For couples who cannot have children, a surrogate mother is viable. Surrogacy refers to a contract between a couple and a woman where she carries a child for them in her womb. India has legalized commercial surrogacy, so people from all over the world come to India in order to do this.

There are two types of surrogacy;

Traditional Surrogacy: The child would be genetically related to the surrogate mother who would provide the egg and the intended father or the donor.

Gestational Surrogacy: The child is genetically related to the woman who donated the egg and intended father or sperm donor but not the surrogate.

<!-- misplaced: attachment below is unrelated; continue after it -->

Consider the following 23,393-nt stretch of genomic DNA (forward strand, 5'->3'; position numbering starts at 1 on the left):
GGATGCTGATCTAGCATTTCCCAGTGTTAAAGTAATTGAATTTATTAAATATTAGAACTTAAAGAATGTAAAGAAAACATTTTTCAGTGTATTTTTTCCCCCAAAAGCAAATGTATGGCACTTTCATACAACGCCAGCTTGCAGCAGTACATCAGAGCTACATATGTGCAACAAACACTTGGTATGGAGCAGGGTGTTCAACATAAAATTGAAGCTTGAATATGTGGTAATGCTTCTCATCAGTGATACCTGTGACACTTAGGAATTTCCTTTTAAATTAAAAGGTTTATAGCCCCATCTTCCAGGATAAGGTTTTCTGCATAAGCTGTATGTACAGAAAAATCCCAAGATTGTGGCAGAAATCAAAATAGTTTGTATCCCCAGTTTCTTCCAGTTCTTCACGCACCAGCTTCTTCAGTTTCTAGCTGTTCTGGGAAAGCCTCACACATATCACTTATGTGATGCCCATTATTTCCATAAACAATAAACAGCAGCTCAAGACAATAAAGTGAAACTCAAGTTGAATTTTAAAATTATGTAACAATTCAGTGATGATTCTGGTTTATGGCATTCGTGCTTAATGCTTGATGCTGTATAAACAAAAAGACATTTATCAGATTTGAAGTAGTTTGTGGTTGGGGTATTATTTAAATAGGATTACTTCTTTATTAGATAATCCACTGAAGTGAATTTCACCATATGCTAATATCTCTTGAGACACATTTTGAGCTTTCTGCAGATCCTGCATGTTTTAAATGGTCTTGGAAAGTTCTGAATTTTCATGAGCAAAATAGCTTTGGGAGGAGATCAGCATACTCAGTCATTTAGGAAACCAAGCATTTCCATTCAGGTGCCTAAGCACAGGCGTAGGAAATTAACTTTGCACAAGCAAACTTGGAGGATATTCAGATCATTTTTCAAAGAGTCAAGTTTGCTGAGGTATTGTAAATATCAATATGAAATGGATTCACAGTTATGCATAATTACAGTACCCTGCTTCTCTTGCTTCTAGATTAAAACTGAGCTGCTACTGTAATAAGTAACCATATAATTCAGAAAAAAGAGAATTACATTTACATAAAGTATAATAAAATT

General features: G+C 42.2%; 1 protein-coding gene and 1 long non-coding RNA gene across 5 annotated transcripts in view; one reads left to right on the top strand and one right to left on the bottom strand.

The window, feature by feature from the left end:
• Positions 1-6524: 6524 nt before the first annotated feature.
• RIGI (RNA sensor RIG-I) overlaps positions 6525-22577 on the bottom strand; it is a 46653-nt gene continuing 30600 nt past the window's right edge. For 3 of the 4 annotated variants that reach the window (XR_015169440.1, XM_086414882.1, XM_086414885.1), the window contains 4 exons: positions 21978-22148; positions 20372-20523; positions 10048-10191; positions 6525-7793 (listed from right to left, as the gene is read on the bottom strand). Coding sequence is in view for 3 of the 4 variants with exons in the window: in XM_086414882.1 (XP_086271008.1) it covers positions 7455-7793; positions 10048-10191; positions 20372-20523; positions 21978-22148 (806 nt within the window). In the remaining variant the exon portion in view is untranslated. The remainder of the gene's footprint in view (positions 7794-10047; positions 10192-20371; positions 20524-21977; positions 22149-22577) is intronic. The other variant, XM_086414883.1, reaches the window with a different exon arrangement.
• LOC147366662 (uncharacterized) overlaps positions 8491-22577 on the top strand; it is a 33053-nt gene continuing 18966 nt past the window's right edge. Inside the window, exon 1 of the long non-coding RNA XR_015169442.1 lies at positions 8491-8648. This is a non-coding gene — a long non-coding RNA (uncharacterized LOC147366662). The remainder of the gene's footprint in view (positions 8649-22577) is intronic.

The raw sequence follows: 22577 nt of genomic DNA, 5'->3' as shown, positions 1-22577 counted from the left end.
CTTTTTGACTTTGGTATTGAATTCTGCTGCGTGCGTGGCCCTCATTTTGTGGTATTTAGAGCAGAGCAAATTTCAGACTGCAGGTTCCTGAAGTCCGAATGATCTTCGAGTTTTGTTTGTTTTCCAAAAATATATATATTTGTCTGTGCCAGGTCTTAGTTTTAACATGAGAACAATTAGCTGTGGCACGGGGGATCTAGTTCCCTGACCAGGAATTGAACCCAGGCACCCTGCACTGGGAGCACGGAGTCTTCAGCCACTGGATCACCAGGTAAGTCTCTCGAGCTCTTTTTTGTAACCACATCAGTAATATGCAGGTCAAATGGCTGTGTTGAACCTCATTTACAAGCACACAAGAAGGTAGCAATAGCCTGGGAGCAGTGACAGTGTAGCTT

India encourages Commercial Surrogacy in which a gestational carrier is paid to carry the child in her womb and she is paid a high amount of money by the couples who are infertile and can afford the cost involved to complete the dream of being parents.


The Surrogacy (Regulation) Bill, 2019, was passed by the Lok Sabha on August 5. The Rajya Sabha passed it as a bill on November 21, 2019. The Surrogacy (Regulation) Bill is an ethical right as it protects the exploitation of the surrogate mother and protects the rights of the child born through surrogacy. It seeks to constitute a national surrogacy board, state surrogacy boards, and appointment of appropriate authorities for regulation of the practice and process of surrogacy.